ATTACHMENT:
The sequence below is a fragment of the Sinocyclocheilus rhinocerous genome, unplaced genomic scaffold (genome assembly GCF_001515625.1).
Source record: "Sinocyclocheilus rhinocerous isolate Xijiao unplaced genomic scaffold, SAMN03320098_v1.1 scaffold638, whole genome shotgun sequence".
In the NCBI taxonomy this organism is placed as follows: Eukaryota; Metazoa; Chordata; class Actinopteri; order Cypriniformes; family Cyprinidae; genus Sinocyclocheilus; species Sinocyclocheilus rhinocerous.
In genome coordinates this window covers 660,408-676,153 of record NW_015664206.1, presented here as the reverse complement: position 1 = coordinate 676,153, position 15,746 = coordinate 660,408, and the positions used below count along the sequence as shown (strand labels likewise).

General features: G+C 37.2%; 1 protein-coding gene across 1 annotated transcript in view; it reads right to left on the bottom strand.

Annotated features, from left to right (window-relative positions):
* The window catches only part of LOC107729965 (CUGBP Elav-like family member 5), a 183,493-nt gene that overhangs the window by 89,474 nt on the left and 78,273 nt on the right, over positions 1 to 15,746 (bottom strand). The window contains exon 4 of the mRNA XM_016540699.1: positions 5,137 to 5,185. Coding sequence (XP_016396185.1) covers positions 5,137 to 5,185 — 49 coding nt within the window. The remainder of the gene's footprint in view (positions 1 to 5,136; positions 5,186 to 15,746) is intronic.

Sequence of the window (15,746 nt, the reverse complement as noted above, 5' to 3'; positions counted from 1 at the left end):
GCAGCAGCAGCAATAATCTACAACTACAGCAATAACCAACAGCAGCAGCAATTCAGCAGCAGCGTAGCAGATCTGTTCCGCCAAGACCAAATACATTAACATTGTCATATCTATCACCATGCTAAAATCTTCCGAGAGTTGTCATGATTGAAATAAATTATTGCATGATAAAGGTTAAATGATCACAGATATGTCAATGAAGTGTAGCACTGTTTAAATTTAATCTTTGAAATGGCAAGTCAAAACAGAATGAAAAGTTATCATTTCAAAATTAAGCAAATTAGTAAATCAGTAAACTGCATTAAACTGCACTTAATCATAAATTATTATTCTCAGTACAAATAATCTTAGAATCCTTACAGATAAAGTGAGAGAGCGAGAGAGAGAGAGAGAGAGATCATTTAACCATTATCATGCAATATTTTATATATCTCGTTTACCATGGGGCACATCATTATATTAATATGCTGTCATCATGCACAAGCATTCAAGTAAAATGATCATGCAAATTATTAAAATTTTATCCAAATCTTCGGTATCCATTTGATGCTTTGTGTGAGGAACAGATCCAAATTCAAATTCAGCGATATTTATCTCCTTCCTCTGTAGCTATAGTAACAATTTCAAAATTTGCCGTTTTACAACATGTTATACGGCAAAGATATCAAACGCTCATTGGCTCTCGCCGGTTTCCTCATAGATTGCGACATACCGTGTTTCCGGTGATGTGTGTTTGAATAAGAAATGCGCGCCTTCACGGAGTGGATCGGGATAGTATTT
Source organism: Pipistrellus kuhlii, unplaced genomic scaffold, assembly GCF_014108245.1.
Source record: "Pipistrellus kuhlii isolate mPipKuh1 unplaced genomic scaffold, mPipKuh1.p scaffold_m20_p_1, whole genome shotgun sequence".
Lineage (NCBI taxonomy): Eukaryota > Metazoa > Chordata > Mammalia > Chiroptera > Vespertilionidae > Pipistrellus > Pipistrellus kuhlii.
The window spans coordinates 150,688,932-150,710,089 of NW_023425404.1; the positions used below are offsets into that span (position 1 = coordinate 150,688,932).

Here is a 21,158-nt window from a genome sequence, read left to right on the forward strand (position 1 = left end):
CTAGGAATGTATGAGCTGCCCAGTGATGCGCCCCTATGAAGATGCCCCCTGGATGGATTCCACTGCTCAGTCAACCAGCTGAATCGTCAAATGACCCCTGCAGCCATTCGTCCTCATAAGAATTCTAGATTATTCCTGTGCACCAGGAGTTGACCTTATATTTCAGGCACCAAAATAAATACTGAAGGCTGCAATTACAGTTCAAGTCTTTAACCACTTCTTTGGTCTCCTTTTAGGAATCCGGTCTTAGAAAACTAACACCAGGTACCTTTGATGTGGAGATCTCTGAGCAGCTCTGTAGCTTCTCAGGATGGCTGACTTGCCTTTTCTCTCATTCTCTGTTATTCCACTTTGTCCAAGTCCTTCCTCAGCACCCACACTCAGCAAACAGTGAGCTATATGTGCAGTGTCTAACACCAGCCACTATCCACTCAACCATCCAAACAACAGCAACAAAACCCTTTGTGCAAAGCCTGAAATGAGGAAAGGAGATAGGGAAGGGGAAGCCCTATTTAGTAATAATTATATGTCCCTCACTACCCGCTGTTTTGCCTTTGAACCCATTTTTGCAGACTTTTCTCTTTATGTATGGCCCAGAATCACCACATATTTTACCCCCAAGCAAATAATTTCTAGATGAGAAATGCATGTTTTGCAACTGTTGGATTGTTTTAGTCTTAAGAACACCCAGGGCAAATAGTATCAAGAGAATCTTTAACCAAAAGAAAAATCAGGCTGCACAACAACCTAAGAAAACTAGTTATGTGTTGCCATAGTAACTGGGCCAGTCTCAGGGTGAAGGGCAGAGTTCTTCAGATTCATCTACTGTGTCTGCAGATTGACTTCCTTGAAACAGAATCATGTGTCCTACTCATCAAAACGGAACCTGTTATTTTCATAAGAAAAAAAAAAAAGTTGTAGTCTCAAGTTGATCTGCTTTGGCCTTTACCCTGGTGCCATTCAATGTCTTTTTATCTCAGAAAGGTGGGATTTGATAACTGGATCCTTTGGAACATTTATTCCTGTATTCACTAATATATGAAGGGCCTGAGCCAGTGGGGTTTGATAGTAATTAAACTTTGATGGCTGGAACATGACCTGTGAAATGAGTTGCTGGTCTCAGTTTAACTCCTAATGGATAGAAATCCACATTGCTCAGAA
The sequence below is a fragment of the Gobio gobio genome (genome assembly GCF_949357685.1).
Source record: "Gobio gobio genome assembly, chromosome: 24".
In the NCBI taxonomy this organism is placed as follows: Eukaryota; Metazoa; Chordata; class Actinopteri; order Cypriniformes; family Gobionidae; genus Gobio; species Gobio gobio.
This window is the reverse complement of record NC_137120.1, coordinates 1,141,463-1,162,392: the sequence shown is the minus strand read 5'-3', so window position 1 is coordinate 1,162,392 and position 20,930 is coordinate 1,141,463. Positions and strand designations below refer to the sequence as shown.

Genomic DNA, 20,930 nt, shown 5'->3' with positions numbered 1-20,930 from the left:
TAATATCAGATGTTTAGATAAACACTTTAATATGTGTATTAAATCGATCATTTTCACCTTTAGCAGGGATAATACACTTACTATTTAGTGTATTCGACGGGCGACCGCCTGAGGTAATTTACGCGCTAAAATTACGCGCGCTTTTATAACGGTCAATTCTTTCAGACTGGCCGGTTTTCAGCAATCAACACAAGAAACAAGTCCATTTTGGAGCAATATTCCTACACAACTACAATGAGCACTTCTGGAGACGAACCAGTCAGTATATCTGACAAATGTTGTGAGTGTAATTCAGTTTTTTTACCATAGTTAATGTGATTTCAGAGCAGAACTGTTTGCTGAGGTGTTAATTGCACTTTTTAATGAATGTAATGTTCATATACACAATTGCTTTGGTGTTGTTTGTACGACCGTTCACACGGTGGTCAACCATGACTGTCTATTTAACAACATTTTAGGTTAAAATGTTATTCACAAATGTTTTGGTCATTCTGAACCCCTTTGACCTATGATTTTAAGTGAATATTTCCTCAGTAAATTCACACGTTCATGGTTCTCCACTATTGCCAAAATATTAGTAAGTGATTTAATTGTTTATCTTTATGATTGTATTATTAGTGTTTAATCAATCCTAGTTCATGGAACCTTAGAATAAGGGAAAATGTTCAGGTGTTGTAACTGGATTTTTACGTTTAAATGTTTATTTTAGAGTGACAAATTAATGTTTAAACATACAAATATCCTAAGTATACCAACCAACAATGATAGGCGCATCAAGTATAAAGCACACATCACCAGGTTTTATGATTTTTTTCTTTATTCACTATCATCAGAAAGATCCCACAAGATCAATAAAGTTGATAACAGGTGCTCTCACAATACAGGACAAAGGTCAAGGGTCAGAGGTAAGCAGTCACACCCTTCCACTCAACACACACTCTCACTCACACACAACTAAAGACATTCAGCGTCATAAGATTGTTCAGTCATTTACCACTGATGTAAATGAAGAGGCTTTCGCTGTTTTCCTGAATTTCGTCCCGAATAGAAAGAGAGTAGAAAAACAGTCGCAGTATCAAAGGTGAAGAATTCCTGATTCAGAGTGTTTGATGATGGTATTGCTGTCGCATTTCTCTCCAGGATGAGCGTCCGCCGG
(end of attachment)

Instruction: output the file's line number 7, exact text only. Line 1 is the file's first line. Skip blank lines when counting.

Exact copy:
* The window catches only part of LOC107729965 (CUGBP Elav-like family member 5), a 183,493-nt gene that overhangs the window by 89,474 nt on the left and 78,273 nt on the right, over positions 1 to 15,746 (bottom strand). The window contains exon 4 of the mRNA XM_016540699.1: positions 5,137 to 5,185. Coding sequence (XP_016396185.1) covers positions 5,137 to 5,185 — 49 coding nt within the window. The remainder of the gene's footprint in view (positions 1 to 5,136; positions 5,186 to 15,746) is intronic.